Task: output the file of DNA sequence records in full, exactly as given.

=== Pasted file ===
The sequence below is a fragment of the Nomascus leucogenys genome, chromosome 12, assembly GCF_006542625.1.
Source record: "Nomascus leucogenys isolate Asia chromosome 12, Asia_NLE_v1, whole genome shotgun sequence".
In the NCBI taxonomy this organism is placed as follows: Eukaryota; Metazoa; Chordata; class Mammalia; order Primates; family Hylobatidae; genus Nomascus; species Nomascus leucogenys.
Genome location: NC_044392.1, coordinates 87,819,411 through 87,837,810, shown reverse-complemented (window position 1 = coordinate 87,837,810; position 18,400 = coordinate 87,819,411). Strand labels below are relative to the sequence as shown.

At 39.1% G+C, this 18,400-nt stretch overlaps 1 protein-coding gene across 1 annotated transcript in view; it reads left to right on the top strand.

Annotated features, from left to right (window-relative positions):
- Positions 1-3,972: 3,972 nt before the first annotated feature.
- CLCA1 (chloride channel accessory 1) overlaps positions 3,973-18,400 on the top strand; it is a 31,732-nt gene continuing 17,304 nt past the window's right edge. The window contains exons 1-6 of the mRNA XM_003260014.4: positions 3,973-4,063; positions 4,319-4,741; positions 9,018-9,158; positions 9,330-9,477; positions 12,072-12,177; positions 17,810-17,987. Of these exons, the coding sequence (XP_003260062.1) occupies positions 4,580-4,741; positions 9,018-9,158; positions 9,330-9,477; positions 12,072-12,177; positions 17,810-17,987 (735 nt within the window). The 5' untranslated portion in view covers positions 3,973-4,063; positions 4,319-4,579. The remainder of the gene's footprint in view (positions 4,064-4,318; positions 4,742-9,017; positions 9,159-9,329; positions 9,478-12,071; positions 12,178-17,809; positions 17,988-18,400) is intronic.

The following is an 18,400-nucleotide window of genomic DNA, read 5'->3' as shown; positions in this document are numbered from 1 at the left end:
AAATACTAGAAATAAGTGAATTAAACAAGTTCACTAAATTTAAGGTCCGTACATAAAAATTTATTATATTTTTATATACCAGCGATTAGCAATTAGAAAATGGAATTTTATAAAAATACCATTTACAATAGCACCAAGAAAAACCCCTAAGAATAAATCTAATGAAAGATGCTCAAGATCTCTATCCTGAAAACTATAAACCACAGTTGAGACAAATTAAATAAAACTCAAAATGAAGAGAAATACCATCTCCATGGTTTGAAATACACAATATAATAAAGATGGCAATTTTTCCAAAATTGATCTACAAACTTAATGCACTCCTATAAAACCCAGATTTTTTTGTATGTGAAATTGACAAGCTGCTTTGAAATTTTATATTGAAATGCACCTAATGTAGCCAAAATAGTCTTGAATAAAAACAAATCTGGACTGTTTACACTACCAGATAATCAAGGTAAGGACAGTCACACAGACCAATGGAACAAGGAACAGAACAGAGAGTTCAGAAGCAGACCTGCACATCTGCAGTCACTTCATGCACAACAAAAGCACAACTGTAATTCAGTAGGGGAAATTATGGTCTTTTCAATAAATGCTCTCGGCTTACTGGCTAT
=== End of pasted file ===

The sequence below is a fragment of the Nomascus leucogenys genome, chromosome 12, assembly GCF_006542625.1.
Source record: "Nomascus leucogenys isolate Asia chromosome 12, Asia_NLE_v1, whole genome shotgun sequence".
In the NCBI taxonomy this organism is placed as follows: Eukaryota; Metazoa; Chordata; class Mammalia; order Primates; family Hylobatidae; genus Nomascus; species Nomascus leucogenys.
Genome location: NC_044392.1, coordinates 87,819,411 through 87,837,810, shown reverse-complemented (window position 1 = coordinate 87,837,810; position 18,400 = coordinate 87,819,411). Strand labels below are relative to the sequence as shown.

At 39.1% G+C, this 18,400-nt stretch overlaps 1 protein-coding gene across 1 annotated transcript in view; it reads left to right on the top strand.

Annotated features, from left to right (window-relative positions):
- Positions 1-3,972: 3,972 nt before the first annotated feature.
- CLCA1 (chloride channel accessory 1) overlaps positions 3,973-18,400 on the top strand; it is a 31,732-nt gene continuing 17,304 nt past the window's right edge. The window contains exons 1-6 of the mRNA XM_003260014.4: positions 3,973-4,063; positions 4,319-4,741; positions 9,018-9,158; positions 9,330-9,477; positions 12,072-12,177; positions 17,810-17,987. Of these exons, the coding sequence (XP_003260062.1) occupies positions 4,580-4,741; positions 9,018-9,158; positions 9,330-9,477; positions 12,072-12,177; positions 17,810-17,987 (735 nt within the window). The 5' untranslated portion in view covers positions 3,973-4,063; positions 4,319-4,579. The remainder of the gene's footprint in view (positions 4,064-4,318; positions 4,742-9,017; positions 9,159-9,329; positions 9,478-12,071; positions 12,178-17,809; positions 17,988-18,400) is intronic.

The following is an 18,400-nucleotide window of genomic DNA, read 5'->3' as shown; positions in this document are numbered from 1 at the left end:
AAATACTAGAAATAAGTGAATTAAACAAGTTCACTAAATTTAAGGTCCGTACATAAAAATTTATTATATTTTTATATACCAGCGATTAGCAATTAGAAAATGGAATTTTATAAAAATACCATTTACAATAGCACCAAGAAAAACCCCTAAGAATAAATCTAATGAAAGATGCTCAAGATCTCTATCCTGAAAACTATAAACCACAGTTGAGACAAATTAAATAAAACTCAAAATGAAGAGAAATACCATCTCCATGGTTTGAAATACACAATATAATAAAGATGGCAATTTTTCCAAAATTGATCTACAAACTTAATGCACTCCTATAAAACCCAGATTTTTTTGTATGTGAAATTGACAAGCTGCTTTGAAATTTTATATTGAAATGCACCTAATGTAGCCAAAATAGTCTTGAATAAAAACAAATCTGGACTGTTTACACTACCAGATAATCAAGGTAAGGACAGTCACACAGACCAATGGAACAAGGAACAGAACAGAGAGTTCAGAAGCAGACCTGCACATCTGCAGTCACTTCATGCACAACAAAAGCACAACTGTAATTCAGTAGGGGAAATTATGGTCTTTTCAATAAATGCTCTCGGCTTACTGGCTAT